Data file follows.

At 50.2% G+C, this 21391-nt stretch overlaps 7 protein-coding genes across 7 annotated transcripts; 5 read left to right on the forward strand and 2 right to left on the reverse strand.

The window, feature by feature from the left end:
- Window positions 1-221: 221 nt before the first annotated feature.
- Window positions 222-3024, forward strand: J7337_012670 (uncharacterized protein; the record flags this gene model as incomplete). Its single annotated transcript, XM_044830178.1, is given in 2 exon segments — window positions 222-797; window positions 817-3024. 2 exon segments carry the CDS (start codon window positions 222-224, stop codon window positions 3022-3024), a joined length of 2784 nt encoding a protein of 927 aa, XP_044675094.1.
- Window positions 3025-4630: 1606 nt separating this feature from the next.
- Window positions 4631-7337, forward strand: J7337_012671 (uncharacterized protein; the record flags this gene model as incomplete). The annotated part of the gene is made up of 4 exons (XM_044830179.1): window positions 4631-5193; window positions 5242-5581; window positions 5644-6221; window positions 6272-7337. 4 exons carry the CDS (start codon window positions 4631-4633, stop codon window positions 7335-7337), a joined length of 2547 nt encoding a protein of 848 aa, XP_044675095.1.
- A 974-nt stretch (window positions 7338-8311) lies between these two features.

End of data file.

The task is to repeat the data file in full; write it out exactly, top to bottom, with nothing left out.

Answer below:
At 50.2% G+C, this 21391-nt stretch overlaps 7 protein-coding genes across 7 annotated transcripts; 5 read left to right on the forward strand and 2 right to left on the reverse strand.

The window, feature by feature from the left end:
- Window positions 1-221: 221 nt before the first annotated feature.
- Window positions 222-3024, forward strand: J7337_012670 (uncharacterized protein; the record flags this gene model as incomplete). Its single annotated transcript, XM_044830178.1, is given in 2 exon segments — window positions 222-797; window positions 817-3024. 2 exon segments carry the CDS (start codon window positions 222-224, stop codon window positions 3022-3024), a joined length of 2784 nt encoding a protein of 927 aa, XP_044675094.1.
- Window positions 3025-4630: 1606 nt separating this feature from the next.
- Window positions 4631-7337, forward strand: J7337_012671 (uncharacterized protein; the record flags this gene model as incomplete). The annotated part of the gene is made up of 4 exons (XM_044830179.1): window positions 4631-5193; window positions 5242-5581; window positions 5644-6221; window positions 6272-7337. 4 exons carry the CDS (start codon window positions 4631-4633, stop codon window positions 7335-7337), a joined length of 2547 nt encoding a protein of 848 aa, XP_044675095.1.
- A 974-nt stretch (window positions 7338-8311) lies between these two features.